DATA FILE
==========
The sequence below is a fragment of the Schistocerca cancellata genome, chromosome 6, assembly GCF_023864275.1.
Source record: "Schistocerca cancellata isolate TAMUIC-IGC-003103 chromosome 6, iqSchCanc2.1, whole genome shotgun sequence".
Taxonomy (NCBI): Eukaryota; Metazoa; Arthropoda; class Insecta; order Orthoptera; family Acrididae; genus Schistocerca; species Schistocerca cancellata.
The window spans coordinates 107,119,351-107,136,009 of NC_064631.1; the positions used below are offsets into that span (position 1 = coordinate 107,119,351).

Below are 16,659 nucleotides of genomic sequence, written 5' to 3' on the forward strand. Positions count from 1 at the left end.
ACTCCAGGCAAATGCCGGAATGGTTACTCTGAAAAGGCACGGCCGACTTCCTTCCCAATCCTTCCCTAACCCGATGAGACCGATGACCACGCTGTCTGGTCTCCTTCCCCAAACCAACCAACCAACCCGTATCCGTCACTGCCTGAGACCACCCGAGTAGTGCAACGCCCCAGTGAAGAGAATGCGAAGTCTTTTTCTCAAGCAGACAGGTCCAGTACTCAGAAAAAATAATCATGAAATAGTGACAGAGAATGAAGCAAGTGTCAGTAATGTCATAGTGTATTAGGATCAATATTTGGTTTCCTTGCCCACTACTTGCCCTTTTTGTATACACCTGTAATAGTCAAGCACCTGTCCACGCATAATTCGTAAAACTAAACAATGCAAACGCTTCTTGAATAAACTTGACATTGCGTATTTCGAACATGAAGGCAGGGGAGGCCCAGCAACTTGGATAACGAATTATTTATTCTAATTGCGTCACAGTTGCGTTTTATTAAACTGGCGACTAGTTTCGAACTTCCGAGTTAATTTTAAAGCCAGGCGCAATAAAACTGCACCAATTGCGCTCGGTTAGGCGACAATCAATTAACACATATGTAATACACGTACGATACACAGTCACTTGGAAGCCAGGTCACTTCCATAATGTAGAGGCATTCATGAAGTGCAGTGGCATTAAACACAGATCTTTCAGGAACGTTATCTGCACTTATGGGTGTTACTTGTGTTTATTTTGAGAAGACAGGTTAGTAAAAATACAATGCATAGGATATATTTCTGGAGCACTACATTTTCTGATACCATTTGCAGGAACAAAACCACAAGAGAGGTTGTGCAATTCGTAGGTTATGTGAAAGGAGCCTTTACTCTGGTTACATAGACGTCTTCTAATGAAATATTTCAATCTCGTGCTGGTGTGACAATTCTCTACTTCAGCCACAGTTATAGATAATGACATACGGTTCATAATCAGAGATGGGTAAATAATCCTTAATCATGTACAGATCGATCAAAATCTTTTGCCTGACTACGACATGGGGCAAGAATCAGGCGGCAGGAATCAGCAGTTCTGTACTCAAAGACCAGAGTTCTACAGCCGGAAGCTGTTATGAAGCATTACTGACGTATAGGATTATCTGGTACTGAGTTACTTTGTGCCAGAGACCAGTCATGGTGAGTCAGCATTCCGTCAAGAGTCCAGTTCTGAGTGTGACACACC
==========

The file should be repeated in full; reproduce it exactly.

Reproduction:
The sequence below is a fragment of the Schistocerca cancellata genome, chromosome 6, assembly GCF_023864275.1.
Source record: "Schistocerca cancellata isolate TAMUIC-IGC-003103 chromosome 6, iqSchCanc2.1, whole genome shotgun sequence".
Taxonomy (NCBI): Eukaryota; Metazoa; Arthropoda; class Insecta; order Orthoptera; family Acrididae; genus Schistocerca; species Schistocerca cancellata.
The window spans coordinates 107,119,351-107,136,009 of NC_064631.1; the positions used below are offsets into that span (position 1 = coordinate 107,119,351).

Below are 16,659 nucleotides of genomic sequence, written 5' to 3' on the forward strand. Positions count from 1 at the left end.
ACTCCAGGCAAATGCCGGAATGGTTACTCTGAAAAGGCACGGCCGACTTCCTTCCCAATCCTTCCCTAACCCGATGAGACCGATGACCACGCTGTCTGGTCTCCTTCCCCAAACCAACCAACCAACCCGTATCCGTCACTGCCTGAGACCACCCGAGTAGTGCAACGCCCCAGTGAAGAGAATGCGAAGTCTTTTTCTCAAGCAGACAGGTCCAGTACTCAGAAAAAATAATCATGAAATAGTGACAGAGAATGAAGCAAGTGTCAGTAATGTCATAGTGTATTAGGATCAATATTTGGTTTCCTTGCCCACTACTTGCCCTTTTTGTATACACCTGTAATAGTCAAGCACCTGTCCACGCATAATTCGTAAAACTAAACAATGCAAACGCTTCTTGAATAAACTTGACATTGCGTATTTCGAACATGAAGGCAGGGGAGGCCCAGCAACTTGGATAACGAATTATTTATTCTAATTGCGTCACAGTTGCGTTTTATTAAACTGGCGACTAGTTTCGAACTTCCGAGTTAATTTTAAAGCCAGGCGCAATAAAACTGCACCAATTGCGCTCGGTTAGGCGACAATCAATTAACACATATGTAATACACGTACGATACACAGTCACTTGGAAGCCAGGTCACTTCCATAATGTAGAGGCATTCATGAAGTGCAGTGGCATTAAACACAGATCTTTCAGGAACGTTATCTGCACTTATGGGTGTTACTTGTGTTTATTTTGAGAAGACAGGTTAGTAAAAATACAATGCATAGGATATATTTCTGGAGCACTACATTTTCTGATACCATTTGCAGGAACAAAACCACAAGAGAGGTTGTGCAATTCGTAGGTTATGTGAAAGGAGCCTTTACTCTGGTTACATAGACGTCTTCTAATGAAATATTTCAATCTCGTGCTGGTGTGACAATTCTCTACTTCAGCCACAGTTATAGATAATGACATACGGTTCATAATCAGAGATGGGTAAATAATCCTTAATCATGTACAGATCGATCAAAATCTTTTGCCTGACTACGACATGGGGCAAGAATCAGGCGGCAGGAATCAGCAGTTCTGTACTCAAAGACCAGAGTTCTACAGCCGGAAGCTGTTATGAAGCATTACTGACGTATAGGATTATCTGGTACTGAGTTACTTTGTGCCAGAGACCAGTCATGGTGAGTCAGCATTCCGTCAAGAGTCCAGTTCTGAGTGTGACACACC